Charles R. Goulding and Arianna Coger offer a perspective on 3D Systems’ apparent shift towards bioprinting.
Last year 3D Systems announced plans to focus on accelerating the adoption of additive manufacturing “in growing markets that demand high-reliability products.” The company has reorganized into two business units concentrated primarily on healthcare and industrial solutions. The healthcare industry has proven to be incredibly profitable and constantly growing as new technology is developed. There are endless applications for additive manufacturing techniques within biomedical/biotech facilities. Several of these applications may include surgical models, medical devices, implants, and lab-grown organs with bioprinting.
Regarding bioprinting, 3D Systems’ President and CEO, Dr. Jeffrey Graves, stated:
“… if you look at the progress we have now made in all of the essential hardware, software and materials elements of bioprinting, we have the opportunity as a company to address a variety of applications within the human body. That’s why we’re increasing our funding and investment and expanding our partnerships to make these applications a reality.”
Since 3D Systems’ restructuring, the prices of their shares have increased by significant percentages compared to previous years, signifying the substantial growth that occurred after their pivot.
3D Systems has acquired multiple biotech companies to help them achieve their long-term goals. 3D Systems’ most recent acquisition of Volumetric Biotechnologies is likely to help accelerate the process of developing improved techniques for 3D printing vasculature. In May, they also announced their acquisition of Allevi, a Pennsylvania-based developer of bioprinting solutions. With this acquisition, they seek to expand the usage of the high in-demand bioprinting technology by improving the performance and scalability 3D bioprinters and bioinks within lab settings.
Along with multiple acquisitions, 3D Systems has begun to sell subsidiaries that no longer align with their new company vision. In July, 3D Systems announced its divestiture of a medical simulation subsidiary, Simbionix, for US$305M to ensure all their funds would solely go towards enabling and expanding additive manufacturing solutions. Regarding this divesture, Dr. Graves of 3D Systems commented:
“The proceeds from this sale, combined with previously announced divestitures, will leave us in a strong position, with a cash balance of approximately $500 million and no debt … we now move forward expecting strong organic growth and profitability, at both a gross margin and EBITDA margin level, and positive operating cash flow capable of sustaining the investments needed to meet increasing customer demand for additive technology.”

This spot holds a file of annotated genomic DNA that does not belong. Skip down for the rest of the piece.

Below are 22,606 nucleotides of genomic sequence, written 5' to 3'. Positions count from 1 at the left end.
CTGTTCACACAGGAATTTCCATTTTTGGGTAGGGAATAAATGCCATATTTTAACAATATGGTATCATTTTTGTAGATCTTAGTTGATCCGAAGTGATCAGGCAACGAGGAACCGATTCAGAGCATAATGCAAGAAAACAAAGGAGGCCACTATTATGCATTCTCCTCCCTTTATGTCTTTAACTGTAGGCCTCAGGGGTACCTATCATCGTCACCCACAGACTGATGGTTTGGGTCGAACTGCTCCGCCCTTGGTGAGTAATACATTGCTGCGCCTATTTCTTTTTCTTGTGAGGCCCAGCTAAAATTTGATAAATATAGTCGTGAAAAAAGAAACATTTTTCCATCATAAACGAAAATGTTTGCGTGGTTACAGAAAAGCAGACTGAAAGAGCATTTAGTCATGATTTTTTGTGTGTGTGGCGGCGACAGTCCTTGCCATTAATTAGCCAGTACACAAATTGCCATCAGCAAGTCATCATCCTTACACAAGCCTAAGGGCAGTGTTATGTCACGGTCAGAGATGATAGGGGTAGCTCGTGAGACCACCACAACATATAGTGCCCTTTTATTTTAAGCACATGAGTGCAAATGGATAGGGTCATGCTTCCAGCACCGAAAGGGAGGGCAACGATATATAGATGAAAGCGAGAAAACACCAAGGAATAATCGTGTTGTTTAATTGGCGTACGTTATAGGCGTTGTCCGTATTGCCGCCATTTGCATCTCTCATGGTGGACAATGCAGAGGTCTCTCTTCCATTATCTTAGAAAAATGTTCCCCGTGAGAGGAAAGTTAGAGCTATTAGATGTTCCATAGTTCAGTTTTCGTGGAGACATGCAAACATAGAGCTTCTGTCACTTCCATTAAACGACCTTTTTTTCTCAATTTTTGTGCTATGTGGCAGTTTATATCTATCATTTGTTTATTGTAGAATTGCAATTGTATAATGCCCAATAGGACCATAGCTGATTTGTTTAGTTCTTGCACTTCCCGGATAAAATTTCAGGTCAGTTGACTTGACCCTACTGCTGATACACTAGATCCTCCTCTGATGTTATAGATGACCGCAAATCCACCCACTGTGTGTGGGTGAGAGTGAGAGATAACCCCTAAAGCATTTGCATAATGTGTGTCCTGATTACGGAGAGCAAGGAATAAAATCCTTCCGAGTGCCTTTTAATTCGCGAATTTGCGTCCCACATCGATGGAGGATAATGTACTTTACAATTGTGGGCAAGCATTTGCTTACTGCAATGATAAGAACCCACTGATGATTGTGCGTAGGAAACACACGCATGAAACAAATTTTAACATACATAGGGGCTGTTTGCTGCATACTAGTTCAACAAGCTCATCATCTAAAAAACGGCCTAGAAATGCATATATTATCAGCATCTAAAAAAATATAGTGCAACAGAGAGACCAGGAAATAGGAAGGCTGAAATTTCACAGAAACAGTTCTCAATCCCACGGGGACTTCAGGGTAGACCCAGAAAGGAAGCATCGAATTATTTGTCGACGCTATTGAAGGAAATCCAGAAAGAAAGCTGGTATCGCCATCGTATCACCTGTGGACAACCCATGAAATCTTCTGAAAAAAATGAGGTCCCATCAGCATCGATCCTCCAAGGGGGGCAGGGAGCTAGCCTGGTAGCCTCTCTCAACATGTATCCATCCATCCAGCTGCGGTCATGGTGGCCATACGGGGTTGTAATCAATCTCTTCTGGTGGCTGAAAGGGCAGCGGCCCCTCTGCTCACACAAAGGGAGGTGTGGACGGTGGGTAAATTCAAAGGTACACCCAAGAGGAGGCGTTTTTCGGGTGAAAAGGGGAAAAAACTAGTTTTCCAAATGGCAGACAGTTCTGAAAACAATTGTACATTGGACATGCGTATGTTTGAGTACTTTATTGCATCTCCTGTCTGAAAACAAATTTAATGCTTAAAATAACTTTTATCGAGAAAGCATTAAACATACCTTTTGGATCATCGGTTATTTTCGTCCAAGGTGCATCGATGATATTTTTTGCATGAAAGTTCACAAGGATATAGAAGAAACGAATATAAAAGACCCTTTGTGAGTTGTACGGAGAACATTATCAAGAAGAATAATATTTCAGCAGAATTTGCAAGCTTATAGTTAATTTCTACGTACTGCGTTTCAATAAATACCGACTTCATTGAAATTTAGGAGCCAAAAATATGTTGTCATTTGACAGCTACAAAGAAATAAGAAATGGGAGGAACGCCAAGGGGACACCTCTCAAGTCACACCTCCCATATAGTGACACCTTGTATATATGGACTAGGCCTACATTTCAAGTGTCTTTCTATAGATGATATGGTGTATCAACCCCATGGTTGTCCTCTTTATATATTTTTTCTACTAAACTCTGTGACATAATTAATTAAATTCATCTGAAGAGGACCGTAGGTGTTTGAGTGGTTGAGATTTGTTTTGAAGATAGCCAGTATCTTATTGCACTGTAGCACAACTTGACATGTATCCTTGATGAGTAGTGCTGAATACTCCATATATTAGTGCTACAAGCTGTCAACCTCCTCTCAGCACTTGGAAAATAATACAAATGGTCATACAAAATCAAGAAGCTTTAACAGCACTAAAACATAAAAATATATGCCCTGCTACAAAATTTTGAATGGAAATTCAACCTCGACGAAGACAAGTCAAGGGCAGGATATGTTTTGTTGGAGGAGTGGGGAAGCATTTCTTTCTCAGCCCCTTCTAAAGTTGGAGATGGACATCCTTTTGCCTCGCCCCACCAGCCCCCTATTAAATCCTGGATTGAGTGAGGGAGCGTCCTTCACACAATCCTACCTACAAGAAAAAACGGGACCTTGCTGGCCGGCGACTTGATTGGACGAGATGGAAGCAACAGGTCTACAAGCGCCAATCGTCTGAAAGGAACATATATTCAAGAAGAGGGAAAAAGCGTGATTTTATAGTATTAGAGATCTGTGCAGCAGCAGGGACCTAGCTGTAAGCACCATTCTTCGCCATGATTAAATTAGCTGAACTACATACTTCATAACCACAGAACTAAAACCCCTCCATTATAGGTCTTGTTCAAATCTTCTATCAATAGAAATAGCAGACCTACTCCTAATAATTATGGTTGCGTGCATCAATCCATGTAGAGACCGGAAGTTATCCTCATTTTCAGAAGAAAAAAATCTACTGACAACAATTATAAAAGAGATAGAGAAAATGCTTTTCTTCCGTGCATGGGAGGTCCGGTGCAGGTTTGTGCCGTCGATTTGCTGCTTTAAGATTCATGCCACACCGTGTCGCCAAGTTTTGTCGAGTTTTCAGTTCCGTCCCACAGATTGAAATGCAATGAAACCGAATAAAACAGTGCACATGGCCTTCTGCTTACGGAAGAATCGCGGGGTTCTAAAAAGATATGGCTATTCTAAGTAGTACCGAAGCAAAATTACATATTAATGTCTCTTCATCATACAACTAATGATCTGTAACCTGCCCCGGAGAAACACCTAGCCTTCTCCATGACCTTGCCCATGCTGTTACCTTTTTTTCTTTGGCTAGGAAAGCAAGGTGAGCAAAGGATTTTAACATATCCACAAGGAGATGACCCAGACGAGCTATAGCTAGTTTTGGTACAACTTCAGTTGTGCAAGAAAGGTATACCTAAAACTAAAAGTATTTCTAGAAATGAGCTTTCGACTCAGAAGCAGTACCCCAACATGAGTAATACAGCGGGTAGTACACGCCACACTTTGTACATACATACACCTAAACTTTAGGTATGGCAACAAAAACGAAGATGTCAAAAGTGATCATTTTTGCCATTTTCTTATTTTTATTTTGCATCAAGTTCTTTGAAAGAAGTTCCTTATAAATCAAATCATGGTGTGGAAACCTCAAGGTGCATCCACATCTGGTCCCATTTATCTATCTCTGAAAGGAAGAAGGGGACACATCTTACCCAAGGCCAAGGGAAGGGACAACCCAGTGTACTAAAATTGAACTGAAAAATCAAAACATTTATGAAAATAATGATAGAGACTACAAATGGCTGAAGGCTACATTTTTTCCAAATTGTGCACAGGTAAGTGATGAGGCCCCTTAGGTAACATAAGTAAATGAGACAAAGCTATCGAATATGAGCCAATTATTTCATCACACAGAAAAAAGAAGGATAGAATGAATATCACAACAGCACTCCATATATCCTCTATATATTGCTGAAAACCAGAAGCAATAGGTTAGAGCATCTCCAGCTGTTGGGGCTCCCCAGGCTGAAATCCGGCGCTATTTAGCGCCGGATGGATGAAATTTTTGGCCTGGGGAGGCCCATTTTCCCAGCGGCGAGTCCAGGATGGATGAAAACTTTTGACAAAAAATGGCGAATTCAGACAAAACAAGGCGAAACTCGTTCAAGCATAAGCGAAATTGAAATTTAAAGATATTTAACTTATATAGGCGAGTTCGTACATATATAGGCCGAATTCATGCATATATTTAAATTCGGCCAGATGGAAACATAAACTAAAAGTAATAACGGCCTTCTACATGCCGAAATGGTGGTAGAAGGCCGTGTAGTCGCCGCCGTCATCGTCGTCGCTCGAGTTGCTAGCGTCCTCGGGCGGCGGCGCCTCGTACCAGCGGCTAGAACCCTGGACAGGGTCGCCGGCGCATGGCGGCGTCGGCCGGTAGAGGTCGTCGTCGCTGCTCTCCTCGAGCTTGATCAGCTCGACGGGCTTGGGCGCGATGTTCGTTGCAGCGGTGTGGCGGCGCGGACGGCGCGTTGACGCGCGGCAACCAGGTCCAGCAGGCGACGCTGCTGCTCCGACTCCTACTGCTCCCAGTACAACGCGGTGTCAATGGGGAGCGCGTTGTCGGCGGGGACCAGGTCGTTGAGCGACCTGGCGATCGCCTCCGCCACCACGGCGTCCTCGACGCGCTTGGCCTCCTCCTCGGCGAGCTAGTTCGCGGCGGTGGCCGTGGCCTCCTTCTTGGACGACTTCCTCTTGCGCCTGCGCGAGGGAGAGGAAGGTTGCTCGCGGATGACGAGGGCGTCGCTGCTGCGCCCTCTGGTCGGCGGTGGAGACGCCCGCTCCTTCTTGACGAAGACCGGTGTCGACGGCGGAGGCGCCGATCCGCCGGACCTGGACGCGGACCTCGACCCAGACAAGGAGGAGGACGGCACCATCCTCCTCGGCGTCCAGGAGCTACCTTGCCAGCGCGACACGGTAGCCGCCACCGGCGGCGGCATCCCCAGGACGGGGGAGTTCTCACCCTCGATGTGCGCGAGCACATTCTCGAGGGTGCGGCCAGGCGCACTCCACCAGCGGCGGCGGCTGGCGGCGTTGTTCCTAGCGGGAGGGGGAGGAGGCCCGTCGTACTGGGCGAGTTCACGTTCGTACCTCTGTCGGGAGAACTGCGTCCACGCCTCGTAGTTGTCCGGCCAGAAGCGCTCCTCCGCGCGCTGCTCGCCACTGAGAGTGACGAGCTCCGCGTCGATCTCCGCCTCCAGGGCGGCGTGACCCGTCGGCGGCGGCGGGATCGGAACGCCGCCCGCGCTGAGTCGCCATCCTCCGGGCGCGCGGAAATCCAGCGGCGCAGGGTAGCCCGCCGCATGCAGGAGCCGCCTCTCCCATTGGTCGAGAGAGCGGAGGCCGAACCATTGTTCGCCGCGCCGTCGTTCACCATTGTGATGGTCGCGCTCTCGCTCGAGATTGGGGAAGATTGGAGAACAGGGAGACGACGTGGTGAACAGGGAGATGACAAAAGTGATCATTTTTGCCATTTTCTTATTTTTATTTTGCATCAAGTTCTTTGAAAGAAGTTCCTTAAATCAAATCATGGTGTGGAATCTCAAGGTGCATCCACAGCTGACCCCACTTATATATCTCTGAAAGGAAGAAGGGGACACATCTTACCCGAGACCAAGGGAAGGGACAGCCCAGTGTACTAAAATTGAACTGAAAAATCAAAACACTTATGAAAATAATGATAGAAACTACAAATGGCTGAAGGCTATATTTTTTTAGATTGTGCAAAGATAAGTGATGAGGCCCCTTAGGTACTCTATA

On November 8th of this year, the company shared its Q3 results and revealed that they have achieved 36% annual revenue growth compared to 2020 after accounting for the divesture. Overall, the company has exceeded market expectations as they’ve continued to work towards increasing the usage of additive manufacturing in healthcare.
3D Systems has also increased its number of partnerships with biotech companies that participate in 3D printing activities.
Earlier this year, we discussed 3D Systems’ partnership with CollPlant Biotechnologies to improve breast reconstruction procedures after mastectomies using 3D printing. 3D Systems has also collaborated with United Therapeutics to develop advanced bioprinting technology and processes, resulting in improvements to their “Print to Perfusion” process, which enables the 3D printing of high-resolution scaffolds that can be perfused with living cells to create tissues.
In 2019, 3D Systems collaborated with Antleron, a Belgium-based company, to accelerate the development of regenerative and personalized products for patient care.
Companies taking on similar endeavors may be eligible for Research and Development Tax Credits.
The Research & Development Tax Credit
The now permanent Research and Development (R&D) Tax Credit is available for companies developing new or improved products, processes and/or software.
3D printing can help boost a company’s R&D Tax Credits. Wages for technical employees creating, testing, and revising 3D printed prototypes can be included as a percentage of eligible time spent for the R&D Tax Credit. Similarly, when used as a method of improving a process, time spent integrating 3D printing hardware and software counts as an eligible activity. Lastly, when used for modeling and preproduction, the costs of filaments consumed during the development process may also be recovered.
As of 2016, eligible startup businesses can use the R&D Tax Credit against $250,000 per year in payroll taxes.
Whether it is used for creating and testing prototypes or for final production, 3D printing is a great indicator that R&D Credit eligible activities are taking place. Companies implementing this technology at any point should consider taking advantage of R&D Tax Credits.
It is clear that 3D Systems will continue to pursue opportunities within the healthcare market to expand its company’s influence and success while accelerating the development of medical solutions. 3D Systems’ additive manufacturing expertise along with the knowledge of experts within the biomedical field are likely to be a recipe for innovation and progress towards finally 3D printing transplantable human organs along and improving personalized medicine.